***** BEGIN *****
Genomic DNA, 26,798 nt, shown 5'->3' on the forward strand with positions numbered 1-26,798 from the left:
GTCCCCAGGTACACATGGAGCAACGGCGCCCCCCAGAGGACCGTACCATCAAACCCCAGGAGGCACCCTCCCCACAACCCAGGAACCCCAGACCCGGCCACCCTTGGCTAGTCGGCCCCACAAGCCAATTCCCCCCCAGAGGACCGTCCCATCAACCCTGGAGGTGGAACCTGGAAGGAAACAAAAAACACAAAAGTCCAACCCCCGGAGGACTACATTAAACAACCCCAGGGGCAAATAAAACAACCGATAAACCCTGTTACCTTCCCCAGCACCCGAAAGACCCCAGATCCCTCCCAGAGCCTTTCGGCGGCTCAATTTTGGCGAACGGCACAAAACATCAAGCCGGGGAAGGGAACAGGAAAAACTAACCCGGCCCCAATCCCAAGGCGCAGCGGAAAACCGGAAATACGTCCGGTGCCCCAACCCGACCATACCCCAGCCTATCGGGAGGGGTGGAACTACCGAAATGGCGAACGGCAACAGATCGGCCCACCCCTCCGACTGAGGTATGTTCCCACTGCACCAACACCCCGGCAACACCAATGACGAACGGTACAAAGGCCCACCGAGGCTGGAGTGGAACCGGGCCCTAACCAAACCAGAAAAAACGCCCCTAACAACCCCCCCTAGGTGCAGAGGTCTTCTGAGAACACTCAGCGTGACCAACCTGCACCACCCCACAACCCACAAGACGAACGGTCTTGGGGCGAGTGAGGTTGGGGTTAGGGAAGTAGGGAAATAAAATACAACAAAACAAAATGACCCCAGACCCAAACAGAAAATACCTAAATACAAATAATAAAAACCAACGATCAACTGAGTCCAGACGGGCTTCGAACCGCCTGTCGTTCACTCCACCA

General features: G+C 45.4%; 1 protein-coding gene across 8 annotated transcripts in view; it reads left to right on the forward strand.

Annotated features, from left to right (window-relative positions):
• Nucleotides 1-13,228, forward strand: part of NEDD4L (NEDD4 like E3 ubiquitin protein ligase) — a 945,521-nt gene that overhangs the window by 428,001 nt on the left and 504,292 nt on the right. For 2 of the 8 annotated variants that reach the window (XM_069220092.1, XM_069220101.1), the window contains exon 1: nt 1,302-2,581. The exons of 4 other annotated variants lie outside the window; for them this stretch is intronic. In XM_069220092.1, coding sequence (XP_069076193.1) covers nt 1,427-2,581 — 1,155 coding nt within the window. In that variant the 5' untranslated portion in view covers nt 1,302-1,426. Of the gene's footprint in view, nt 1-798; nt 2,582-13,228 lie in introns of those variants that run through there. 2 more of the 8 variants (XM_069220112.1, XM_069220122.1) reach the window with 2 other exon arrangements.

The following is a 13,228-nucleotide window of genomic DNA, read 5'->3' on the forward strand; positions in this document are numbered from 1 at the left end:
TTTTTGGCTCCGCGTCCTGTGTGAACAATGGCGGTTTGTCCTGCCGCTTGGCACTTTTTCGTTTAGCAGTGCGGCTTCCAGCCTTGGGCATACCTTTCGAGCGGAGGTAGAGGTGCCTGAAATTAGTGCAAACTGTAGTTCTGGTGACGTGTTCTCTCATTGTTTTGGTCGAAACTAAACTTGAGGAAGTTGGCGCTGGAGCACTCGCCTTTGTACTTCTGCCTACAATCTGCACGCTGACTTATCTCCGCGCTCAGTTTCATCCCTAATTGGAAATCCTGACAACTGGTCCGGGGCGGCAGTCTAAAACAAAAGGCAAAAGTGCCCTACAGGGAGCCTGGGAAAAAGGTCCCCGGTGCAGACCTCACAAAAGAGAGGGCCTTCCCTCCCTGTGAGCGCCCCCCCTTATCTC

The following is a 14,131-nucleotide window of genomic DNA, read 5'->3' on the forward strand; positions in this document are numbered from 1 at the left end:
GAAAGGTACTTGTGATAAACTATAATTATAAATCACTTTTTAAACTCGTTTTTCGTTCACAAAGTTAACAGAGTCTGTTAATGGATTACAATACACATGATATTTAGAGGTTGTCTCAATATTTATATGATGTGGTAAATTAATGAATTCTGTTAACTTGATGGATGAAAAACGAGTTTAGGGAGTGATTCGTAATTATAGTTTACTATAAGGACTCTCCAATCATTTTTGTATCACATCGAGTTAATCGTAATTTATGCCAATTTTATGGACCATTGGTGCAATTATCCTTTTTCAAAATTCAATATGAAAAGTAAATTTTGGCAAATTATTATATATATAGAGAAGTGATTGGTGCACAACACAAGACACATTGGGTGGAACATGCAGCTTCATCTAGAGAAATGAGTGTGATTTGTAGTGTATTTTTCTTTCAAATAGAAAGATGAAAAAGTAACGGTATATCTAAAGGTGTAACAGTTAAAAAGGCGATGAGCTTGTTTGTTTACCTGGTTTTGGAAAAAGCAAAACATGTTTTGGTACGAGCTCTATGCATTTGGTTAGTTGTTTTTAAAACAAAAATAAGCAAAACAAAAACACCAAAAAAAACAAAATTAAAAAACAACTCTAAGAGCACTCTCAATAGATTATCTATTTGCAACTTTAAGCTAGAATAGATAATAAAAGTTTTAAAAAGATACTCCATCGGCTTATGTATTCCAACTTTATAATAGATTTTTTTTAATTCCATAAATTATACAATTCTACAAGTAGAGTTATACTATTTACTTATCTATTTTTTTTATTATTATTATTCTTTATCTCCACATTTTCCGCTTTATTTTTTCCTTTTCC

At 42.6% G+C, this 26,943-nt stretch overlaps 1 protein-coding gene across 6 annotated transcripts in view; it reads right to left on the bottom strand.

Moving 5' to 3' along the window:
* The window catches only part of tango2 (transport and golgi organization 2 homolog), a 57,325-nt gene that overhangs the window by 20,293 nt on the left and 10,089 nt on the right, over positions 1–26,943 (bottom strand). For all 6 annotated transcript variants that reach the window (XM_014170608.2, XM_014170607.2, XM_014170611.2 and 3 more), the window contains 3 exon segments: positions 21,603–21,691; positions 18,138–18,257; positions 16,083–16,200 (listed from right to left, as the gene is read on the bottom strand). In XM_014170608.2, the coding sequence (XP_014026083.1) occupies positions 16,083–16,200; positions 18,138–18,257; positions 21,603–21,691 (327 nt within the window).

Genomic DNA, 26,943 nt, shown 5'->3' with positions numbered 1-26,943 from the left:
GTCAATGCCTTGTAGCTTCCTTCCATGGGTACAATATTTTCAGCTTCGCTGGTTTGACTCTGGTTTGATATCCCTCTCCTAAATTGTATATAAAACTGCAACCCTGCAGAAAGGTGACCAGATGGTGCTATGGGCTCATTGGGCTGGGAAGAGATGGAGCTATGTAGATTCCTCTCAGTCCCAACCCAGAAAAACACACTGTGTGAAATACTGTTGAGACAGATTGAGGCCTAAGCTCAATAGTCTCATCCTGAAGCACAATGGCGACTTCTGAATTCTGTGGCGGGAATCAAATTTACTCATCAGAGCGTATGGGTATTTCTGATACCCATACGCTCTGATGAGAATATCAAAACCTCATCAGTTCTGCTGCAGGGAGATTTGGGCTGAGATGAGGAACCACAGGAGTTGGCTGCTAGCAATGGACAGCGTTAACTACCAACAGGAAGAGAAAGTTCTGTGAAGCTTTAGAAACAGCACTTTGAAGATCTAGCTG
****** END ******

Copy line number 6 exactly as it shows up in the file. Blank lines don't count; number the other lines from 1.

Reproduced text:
The following is a 13,228-nucleotide window of genomic DNA, read 5'->3' on the forward strand; positions in this document are numbered from 1 at the left end: